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Title:Digitizing a Three-Dimensional Brain Atlas: Image Sequence Alignment and Volumetric Encoding
Author(s):Zhao, Rongkai
Doctoral Committee Chair(s):Belford, Geneva G.
Department / Program:Computer Science
Discipline:Computer Science
Degree Granting Institution:University of Illinois at Urbana-Champaign
Subject(s):Computer Science
Abstract:A 3D brain digital atlas is an important tool for neuroscience research. Many different imaging technologies such as MRI, CT, PET, microscopic imaging, and wet section photography, etc., are available. Among the technologies, cryosectioning followed by wet section photography can yield the highest resolution image of a full brain section. However, the images in the raw image sequence are not aligned with each other and therefore must be spatially registered. This dissertation describes several new methods employed by the atlas construction process. The most important components of the image registration process are the objective function and the optimization strategy. Pairwise image registration is inappropriate due to the lack of consideration of global coherence. A novel objective function called minimum entropy of bad prediction (MEBP) is proposed. MEBP is based on information theory and can be used for multi-modal image registration as well as image sequence alignment (ISA). In ISA, MEBP concurrently take multiple images into consideration and therefore can yield better alignment result. The optimization algorithm is a new hybrid method composed of density-based clustering algorithm, multi-resolution method and simplex method. This new method is less data-specific and more suitable for semi-automatic or automatic image registration. The image post-processing and volume compression are other important components in atlas construction. The commonly existed Swiss-cheese type image defect is treated with wavelet-based method and long range correlation. An octree variant, scalable hyperspace file (SHSF), was developed to encode the volumetric data set. SHSF can facilitate volume accessing so that efficient virtual brain slicer and surface viewer are possible to implement. Since a high-resolution brain digital atlas can occupy hundreds of megabytes to tens of gigabytes storage space, in order to support applications on the atlas, volume compression algorithms are necessary. Three compression algorithms for different purposes are proposed. They include lossless method, near-lossless method and progressive lossy-to-lossless method. The progressive method is the most versatile and generalized coder. The various topics covered in this dissertation are compiled into a coherent whole with the digital brain atlas as the central scene.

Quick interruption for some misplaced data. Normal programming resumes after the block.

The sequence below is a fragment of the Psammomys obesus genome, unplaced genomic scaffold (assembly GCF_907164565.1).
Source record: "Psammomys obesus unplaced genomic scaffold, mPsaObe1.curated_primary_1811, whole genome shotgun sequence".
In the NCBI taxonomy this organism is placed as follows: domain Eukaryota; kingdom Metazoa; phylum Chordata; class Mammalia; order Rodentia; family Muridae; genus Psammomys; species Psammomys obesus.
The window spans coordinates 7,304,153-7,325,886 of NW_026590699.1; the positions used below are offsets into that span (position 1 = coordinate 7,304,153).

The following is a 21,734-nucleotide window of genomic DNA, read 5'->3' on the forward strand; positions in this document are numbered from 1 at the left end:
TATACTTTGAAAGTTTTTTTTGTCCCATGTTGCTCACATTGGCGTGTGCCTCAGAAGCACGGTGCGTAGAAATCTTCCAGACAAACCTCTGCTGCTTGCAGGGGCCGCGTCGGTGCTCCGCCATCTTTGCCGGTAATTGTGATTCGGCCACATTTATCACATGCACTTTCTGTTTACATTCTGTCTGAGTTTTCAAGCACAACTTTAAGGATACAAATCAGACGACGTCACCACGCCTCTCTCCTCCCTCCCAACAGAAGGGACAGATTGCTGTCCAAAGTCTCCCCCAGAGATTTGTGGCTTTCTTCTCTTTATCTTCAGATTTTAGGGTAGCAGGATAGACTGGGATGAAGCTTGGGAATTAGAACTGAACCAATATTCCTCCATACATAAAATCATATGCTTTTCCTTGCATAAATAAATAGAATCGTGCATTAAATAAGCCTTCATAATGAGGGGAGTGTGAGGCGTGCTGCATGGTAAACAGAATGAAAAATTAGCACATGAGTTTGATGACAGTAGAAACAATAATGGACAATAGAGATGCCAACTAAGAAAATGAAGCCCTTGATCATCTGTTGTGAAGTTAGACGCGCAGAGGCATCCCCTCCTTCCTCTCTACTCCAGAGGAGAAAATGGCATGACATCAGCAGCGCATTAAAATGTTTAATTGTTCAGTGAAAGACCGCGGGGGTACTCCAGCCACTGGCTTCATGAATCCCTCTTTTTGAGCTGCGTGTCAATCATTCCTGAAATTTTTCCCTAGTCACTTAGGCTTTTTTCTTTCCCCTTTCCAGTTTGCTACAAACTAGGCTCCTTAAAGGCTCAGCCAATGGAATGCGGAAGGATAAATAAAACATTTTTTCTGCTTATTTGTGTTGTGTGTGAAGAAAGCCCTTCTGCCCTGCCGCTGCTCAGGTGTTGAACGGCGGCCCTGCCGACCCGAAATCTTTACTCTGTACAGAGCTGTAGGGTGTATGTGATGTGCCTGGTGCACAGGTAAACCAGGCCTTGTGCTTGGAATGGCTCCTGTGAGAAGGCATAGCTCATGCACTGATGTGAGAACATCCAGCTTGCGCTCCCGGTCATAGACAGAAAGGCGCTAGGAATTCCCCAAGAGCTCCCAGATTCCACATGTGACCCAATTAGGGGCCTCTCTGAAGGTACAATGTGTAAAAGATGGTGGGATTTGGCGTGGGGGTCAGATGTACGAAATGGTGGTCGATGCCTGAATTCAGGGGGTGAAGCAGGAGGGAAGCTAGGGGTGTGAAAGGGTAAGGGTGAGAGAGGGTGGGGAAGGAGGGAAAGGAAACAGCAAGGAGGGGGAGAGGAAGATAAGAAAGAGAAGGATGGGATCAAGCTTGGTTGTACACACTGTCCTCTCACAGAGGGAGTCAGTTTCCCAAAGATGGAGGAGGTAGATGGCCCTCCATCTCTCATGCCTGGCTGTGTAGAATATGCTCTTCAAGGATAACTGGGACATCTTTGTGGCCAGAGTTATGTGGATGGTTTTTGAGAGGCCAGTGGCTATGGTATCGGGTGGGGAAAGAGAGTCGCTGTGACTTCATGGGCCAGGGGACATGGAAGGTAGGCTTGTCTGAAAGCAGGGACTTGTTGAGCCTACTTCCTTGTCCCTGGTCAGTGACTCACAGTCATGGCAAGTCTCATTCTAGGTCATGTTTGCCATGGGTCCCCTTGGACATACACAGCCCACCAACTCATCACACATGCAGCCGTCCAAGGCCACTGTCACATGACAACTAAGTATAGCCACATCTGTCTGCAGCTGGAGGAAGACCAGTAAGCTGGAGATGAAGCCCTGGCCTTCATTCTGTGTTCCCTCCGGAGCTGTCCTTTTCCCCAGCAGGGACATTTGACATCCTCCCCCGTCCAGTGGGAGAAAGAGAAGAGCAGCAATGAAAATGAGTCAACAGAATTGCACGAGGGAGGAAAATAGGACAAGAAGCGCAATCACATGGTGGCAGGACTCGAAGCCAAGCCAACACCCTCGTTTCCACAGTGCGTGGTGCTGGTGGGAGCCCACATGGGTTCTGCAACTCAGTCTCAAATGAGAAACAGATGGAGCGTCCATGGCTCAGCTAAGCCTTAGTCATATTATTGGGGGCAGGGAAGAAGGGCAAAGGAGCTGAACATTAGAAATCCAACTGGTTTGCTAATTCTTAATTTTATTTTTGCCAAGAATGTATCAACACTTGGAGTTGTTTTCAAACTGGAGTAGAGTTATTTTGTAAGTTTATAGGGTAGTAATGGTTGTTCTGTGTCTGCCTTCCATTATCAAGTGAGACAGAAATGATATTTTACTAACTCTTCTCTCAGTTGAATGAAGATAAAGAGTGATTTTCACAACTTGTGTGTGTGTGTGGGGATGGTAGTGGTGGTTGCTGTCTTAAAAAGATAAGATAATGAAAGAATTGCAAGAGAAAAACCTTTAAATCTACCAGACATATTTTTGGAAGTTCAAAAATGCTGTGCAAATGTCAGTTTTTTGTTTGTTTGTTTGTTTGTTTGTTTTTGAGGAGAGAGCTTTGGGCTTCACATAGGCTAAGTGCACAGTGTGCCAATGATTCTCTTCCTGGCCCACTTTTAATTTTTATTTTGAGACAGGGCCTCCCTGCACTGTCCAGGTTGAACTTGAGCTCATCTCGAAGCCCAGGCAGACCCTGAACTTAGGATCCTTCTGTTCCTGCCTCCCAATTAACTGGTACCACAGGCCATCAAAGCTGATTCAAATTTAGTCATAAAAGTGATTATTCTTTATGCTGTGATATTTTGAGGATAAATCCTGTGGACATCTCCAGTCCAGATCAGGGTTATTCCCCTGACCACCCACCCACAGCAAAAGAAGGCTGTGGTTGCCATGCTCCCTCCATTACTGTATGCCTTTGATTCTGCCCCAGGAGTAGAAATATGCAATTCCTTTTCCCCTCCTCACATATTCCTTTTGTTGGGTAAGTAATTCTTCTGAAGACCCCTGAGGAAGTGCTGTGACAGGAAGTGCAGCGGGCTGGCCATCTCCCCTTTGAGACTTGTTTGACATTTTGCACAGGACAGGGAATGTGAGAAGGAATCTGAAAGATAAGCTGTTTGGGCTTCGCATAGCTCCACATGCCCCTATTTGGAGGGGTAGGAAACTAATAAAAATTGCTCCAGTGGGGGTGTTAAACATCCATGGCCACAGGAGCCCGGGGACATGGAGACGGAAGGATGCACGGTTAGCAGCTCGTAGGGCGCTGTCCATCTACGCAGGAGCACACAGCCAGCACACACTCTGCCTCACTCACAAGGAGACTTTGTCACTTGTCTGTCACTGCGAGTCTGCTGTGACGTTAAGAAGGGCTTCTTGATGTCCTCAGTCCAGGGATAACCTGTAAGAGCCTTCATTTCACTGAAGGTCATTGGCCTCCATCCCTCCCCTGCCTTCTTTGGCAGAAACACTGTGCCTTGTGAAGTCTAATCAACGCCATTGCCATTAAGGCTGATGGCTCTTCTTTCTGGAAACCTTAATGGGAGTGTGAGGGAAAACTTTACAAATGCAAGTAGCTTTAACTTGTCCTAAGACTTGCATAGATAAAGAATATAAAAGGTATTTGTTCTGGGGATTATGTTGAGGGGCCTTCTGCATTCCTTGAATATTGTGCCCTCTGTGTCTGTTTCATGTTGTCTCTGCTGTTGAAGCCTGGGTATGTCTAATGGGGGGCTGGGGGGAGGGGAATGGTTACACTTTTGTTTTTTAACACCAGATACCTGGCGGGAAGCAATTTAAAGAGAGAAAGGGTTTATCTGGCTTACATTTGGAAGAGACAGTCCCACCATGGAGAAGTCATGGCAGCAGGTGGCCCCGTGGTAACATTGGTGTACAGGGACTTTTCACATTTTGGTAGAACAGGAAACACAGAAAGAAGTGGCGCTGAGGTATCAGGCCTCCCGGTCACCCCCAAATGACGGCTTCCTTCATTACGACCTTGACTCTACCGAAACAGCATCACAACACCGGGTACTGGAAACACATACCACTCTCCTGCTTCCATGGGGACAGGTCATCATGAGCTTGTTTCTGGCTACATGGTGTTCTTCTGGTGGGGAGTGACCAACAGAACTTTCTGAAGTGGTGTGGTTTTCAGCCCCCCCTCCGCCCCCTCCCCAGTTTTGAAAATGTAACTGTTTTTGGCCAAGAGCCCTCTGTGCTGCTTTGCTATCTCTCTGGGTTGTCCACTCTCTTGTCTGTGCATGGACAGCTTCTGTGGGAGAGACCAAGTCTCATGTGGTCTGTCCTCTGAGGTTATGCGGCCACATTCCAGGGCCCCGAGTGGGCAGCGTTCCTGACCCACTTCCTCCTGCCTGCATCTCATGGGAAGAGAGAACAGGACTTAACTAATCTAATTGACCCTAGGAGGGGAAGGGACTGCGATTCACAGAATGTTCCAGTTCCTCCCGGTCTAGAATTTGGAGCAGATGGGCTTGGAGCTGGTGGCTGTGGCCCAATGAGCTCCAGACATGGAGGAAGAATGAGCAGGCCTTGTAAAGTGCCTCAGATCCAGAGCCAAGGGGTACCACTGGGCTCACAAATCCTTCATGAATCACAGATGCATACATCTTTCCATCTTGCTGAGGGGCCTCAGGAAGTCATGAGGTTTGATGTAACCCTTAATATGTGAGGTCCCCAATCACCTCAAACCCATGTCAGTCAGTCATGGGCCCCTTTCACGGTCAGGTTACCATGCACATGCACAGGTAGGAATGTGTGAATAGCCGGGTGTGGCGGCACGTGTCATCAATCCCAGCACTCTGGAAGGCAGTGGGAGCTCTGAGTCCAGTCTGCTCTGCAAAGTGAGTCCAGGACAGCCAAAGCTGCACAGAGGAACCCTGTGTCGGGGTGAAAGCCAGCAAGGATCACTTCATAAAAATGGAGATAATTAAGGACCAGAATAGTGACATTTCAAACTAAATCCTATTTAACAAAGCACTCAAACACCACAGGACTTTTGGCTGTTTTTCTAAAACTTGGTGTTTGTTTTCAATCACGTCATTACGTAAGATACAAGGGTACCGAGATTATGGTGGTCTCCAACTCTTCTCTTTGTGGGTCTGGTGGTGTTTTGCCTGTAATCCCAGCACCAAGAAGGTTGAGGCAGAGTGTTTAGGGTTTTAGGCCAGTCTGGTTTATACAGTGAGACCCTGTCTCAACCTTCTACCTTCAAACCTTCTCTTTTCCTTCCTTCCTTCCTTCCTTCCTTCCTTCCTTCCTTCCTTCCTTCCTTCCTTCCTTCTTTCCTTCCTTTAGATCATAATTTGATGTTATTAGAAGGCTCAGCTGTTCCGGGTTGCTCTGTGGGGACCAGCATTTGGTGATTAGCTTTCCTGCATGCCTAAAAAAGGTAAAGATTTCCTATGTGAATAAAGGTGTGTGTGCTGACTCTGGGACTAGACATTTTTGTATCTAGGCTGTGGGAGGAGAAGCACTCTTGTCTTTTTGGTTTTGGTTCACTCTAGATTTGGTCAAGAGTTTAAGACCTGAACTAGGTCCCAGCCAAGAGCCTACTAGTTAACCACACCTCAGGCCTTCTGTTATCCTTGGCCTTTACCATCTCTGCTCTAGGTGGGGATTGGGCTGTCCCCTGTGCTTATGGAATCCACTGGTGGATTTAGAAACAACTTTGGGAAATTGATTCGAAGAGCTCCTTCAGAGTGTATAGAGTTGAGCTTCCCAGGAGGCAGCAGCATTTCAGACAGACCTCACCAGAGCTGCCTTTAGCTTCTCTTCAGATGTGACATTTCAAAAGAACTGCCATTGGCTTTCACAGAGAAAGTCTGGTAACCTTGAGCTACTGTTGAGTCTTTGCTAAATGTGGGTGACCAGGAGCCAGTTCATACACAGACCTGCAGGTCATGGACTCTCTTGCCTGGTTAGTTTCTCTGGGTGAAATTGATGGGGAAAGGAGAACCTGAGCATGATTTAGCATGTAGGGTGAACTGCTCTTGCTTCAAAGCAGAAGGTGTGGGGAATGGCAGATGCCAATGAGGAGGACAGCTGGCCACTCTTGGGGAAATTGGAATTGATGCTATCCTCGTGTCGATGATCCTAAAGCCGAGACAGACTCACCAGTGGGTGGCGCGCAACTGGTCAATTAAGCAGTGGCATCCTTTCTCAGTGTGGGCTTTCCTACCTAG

Issue Date:2005
Description:149 p.
Thesis (Ph.D.)--University of Illinois at Urbana-Champaign, 2005.
Other Identifier(s):(MiAaPQ)AAI3199198
Date Available in IDEALS:2015-09-25
Date Deposited:2005

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